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The Strange Dynamics of Airport Walkways

Given that I’m always talking about how traffic can skew our sense of time and perception, I was fascinated by a recent article in the New Scientist that was interested in a simple question: Do the moving walkways at airports actually move people any faster?

Manoj Srinivasan, a locomotion researcher at Princeton University, created two mathematical models of how people travel on such walkways (Chaos, DOI: 10.1063/1.3141428). In the first, he assumed people walk in a way that minimises the energy they expend, a standard theory in locomotion research. In the second, he assumed people walk in a way that best makes sense of the signals relayed from their eyes and legs.

Srinivasan’s models predict that when a person steps onto a moving walkway, they slow their foot speed by about half the speed of the walkway. This suggests that our desires to conserve energy and to resolve the conflict between visual cues and leg muscle signals – your eyes tell you that you are going faster than your legs are taking you – slow us down so that our total speed is only slightly greater than it would have been on regular ground.

This may save energy, but even under ideal conditions of no congestion and no baggage a walkway only makes a small difference in travel time – about 11 seconds for a 100-metre stretch.

Now, granted, this is only a model. But as someone who spends a lot of time in airports, and loves the idea of moving walkways but not often the reality (more on that in a sec), I feel as if there’s something to this. And trying to save travel time at the airport can be a futile, as with traffic: You may blaze down the moving walkway, only to be caught up in a bottleneck at security or the exit doors. And then there’s the reason I so often don’t get on in the first place: I don’t want to have to barge past the people who are simply standing on the walkway, actually going more slowly than normal walking speed (and there’s always a little hiccup of people getting off and on). This is the escalator problem: The technology was designed to move more people more quickly, by augmenting their normal motion, not simply ferrying passive passengers.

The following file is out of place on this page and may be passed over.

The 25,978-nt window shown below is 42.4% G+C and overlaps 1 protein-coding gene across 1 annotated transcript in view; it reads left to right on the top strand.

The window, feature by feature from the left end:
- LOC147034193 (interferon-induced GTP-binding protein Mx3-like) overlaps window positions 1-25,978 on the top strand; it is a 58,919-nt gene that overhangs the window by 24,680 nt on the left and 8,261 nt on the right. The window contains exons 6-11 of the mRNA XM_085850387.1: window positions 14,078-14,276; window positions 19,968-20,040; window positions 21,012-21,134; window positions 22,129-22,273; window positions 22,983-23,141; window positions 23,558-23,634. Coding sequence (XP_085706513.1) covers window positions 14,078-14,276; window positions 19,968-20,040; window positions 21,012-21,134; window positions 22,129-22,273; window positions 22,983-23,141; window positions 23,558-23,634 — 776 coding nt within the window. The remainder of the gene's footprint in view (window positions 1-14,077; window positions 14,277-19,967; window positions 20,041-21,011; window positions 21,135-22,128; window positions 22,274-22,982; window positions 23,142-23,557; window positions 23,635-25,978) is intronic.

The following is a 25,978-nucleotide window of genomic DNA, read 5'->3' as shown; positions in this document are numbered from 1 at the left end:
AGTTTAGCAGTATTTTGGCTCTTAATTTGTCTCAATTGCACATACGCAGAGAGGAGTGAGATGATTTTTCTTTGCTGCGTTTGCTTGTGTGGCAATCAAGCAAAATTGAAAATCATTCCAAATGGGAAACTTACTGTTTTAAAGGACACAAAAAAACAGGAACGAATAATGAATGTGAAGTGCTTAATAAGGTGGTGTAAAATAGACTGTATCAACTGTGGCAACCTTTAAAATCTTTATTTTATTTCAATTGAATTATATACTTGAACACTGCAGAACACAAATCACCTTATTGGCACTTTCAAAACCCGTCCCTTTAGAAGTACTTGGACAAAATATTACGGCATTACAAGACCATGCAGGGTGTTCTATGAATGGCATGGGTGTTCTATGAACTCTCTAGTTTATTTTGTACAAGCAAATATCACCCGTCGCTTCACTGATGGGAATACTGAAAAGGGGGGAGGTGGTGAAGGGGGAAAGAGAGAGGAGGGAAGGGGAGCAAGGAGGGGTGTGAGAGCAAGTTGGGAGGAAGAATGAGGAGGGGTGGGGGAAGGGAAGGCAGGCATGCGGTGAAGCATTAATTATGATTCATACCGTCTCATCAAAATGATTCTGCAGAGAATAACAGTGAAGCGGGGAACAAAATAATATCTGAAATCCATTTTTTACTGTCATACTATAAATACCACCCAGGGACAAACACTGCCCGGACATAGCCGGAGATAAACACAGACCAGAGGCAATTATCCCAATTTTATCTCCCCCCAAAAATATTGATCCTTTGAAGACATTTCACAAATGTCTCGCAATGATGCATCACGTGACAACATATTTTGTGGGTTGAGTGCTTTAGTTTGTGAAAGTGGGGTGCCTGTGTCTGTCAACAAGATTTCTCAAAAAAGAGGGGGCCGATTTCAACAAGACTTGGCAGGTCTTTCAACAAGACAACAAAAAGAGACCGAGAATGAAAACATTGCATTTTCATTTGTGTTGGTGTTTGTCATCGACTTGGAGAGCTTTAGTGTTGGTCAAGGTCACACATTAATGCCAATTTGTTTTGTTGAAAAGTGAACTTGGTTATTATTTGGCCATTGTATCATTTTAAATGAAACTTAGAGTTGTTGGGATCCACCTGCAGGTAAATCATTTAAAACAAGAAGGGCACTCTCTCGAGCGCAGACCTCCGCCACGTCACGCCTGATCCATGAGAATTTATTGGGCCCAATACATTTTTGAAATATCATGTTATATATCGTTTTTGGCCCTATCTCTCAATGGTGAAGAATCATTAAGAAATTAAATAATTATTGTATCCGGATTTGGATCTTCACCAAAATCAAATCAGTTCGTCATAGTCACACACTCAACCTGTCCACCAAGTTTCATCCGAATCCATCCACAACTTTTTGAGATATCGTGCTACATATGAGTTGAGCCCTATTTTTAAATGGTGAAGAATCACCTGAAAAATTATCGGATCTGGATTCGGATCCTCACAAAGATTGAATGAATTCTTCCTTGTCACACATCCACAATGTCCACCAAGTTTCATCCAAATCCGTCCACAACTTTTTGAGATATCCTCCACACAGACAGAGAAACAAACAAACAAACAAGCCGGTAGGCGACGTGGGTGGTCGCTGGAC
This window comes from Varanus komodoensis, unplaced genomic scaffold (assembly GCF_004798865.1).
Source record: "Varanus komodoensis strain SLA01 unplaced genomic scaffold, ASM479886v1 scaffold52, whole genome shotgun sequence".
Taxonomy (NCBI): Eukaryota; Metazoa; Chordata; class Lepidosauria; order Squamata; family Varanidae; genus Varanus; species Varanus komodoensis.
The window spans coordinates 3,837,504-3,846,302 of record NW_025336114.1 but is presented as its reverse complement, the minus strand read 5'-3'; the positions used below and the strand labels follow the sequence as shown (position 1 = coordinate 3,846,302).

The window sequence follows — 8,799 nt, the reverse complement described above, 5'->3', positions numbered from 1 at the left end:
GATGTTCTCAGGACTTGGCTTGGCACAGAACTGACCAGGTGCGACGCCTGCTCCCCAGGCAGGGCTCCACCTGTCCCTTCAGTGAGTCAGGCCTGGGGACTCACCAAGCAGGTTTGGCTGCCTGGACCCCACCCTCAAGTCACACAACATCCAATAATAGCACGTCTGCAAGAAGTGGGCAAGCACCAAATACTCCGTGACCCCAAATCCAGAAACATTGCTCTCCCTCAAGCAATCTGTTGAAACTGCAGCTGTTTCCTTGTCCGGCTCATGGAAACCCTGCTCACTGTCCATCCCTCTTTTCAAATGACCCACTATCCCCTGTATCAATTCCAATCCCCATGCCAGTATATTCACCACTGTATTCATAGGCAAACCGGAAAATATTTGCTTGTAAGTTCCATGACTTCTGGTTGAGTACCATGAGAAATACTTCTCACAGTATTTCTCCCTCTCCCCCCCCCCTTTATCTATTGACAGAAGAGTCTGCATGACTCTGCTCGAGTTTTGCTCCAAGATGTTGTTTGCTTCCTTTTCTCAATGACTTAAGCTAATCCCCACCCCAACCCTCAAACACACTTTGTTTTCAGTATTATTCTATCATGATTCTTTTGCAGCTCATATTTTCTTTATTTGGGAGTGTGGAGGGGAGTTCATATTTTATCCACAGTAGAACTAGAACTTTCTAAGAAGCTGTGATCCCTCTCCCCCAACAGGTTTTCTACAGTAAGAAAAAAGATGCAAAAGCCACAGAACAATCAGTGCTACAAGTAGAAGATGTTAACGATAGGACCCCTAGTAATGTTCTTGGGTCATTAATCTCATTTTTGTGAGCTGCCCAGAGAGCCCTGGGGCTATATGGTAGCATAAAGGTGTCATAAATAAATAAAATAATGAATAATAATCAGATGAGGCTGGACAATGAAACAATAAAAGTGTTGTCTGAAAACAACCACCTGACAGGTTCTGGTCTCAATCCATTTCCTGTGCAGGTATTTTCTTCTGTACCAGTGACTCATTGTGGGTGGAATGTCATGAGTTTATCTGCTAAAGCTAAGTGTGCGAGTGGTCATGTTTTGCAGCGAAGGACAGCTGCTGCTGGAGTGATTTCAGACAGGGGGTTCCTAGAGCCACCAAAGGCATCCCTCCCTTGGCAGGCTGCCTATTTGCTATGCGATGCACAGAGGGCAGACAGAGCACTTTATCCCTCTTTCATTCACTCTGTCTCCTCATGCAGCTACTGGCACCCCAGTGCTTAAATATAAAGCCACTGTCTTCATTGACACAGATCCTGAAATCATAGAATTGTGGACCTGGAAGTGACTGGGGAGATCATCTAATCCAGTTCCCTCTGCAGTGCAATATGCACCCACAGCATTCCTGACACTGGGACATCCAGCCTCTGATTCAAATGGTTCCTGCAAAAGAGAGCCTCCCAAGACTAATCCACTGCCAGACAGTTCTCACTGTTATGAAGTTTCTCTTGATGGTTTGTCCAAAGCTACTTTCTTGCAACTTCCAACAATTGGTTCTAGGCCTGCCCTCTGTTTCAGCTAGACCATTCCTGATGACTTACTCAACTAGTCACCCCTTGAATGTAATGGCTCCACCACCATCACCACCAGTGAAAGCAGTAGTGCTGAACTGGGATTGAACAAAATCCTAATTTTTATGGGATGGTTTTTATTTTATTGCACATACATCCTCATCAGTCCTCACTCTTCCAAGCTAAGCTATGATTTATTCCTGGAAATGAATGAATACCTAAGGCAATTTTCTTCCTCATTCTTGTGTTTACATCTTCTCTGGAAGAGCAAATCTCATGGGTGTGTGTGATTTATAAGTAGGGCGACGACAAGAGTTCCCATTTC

But the model above actually has an empirical counterpart, notes the magazine.

The findings help to explain earlier work by Seth Young, now at Ohio State University, who observed travellers at San Francisco and Cleveland airports slowing down on moving walkways, though not as drastically as Srinivasan’s model suggests (Transportation Research Record, DOI: 10.3141/1674-03).

If there is no congestion, people on travelators are marginally faster than on normal ground. However, Young found that the odds that other travellers will block the way are such that on average, it takes longer to get from A to B on a moving walkway.

“Moving walkways are the only form of transportation that actually slow people down,” says Young.

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This entry was posted on Tuesday, September 15th, 2009 at 5:54 am and is filed under Congestion, Etc., Traffic Culture, Uncategorized. You can follow any responses to this entry through the RSS 2.0 feed. You can leave a response, or trackback from your own site.